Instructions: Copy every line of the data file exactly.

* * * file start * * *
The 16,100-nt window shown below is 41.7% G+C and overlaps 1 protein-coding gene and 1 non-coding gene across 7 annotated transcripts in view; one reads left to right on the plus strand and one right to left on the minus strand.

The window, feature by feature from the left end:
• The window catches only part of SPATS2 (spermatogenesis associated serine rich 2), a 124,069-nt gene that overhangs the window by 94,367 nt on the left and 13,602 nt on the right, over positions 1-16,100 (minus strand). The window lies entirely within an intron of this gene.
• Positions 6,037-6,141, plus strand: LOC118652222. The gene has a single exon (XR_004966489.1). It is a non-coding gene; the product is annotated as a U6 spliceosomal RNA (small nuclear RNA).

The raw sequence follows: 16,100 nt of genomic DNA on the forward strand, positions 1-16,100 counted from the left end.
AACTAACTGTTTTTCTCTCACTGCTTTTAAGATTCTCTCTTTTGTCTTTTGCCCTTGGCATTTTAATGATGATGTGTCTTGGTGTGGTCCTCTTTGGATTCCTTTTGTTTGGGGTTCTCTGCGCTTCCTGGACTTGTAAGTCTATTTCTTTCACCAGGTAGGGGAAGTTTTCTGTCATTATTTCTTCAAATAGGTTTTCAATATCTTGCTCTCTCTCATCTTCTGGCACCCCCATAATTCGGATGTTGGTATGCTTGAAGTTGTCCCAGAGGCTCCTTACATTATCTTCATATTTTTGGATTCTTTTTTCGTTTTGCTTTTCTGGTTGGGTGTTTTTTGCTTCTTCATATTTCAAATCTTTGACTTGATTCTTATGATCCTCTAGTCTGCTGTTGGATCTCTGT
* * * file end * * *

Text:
The 16,100-nt window shown below is 41.7% G+C and overlaps 1 protein-coding gene and 1 non-coding gene across 7 annotated transcripts in view; one reads left to right on the plus strand and one right to left on the minus strand.

The window, feature by feature from the left end:
• The window catches only part of SPATS2 (spermatogenesis associated serine rich 2), a 124,069-nt gene that overhangs the window by 94,367 nt on the left and 13,602 nt on the right, over positions 1-16,100 (minus strand). The window lies entirely within an intron of this gene.
• Positions 6,037-6,141, plus strand: LOC118652222. The gene has a single exon (XR_004966489.1). It is a non-coding gene; the product is annotated as a U6 spliceosomal RNA (small nuclear RNA).

The raw sequence follows: 16,100 nt of genomic DNA on the forward strand, positions 1-16,100 counted from the left end.
AACTAACTGTTTTTCTCTCACTGCTTTTAAGATTCTCTCTTTTGTCTTTTGCCCTTGGCATTTTAATGATGATGTGTCTTGGTGTGGTCCTCTTTGGATTCCTTTTGTTTGGGGTTCTCTGCGCTTCCTGGACTTGTAAGTCTATTTCTTTCACCAGGTAGGGGAAGTTTTCTGTCATTATTTCTTCAAATAGGTTTTCAATATCTTGCTCTCTCTCATCTTCTGGCACCCCCATAATTCGGATGTTGGTATGCTTGAAGTTGTCCCAGAGGCTCCTTACATTATCTTCATATTTTTGGATTCTTTTTTCGTTTTGCTTTTCTGGTTGGGTGTTTTTTGCTTCTTCATATTTCAAATCTTTGACTTGATTCTTATGATCCTCTAGTCTGCTGTTGGATCTCTGT